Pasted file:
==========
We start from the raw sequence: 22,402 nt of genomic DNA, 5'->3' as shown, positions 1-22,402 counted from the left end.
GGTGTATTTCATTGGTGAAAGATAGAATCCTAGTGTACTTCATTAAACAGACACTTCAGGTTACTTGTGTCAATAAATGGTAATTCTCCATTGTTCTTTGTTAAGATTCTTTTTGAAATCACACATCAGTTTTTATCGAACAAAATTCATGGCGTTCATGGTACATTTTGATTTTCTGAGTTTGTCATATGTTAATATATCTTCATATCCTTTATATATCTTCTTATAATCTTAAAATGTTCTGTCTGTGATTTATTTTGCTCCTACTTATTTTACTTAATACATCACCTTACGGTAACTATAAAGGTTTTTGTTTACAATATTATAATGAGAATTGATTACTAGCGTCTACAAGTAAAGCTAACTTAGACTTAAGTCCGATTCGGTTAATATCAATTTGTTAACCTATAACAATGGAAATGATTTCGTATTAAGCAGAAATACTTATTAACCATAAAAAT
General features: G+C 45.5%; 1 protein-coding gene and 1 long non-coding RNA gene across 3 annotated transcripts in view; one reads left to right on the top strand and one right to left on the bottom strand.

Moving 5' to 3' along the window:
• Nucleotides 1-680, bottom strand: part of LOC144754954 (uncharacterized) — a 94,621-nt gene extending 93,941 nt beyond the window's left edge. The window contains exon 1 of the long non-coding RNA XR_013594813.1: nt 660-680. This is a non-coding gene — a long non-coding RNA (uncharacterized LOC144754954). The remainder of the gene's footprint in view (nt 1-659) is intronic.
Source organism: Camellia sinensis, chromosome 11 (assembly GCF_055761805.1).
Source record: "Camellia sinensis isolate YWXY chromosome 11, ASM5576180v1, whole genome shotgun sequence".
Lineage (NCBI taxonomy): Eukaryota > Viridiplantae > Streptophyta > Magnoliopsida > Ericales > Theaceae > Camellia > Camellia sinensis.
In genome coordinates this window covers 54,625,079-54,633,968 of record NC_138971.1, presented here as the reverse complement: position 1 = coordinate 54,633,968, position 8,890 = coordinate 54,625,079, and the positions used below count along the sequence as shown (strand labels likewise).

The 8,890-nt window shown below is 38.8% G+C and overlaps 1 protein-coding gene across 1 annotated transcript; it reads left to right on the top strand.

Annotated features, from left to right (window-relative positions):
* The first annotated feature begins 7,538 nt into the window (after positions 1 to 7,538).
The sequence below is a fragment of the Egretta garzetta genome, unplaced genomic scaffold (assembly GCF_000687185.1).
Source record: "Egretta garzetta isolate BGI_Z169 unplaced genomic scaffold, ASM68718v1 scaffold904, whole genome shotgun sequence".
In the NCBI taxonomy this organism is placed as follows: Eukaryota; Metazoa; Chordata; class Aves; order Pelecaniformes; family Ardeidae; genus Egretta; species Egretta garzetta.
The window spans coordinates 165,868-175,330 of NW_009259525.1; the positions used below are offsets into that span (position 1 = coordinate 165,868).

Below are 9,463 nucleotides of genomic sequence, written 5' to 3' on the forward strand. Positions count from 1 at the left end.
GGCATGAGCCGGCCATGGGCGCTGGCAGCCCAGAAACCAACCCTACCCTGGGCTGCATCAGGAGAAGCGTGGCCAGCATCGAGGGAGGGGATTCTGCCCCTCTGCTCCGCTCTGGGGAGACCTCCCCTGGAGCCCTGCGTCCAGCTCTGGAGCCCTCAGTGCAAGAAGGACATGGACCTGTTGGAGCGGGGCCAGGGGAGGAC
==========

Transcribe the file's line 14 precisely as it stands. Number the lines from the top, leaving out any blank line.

Source record: "Egretta garzetta isolate BGI_Z169 unplaced genomic scaffold, ASM68718v1 scaffold904, whole genome shotgun sequence".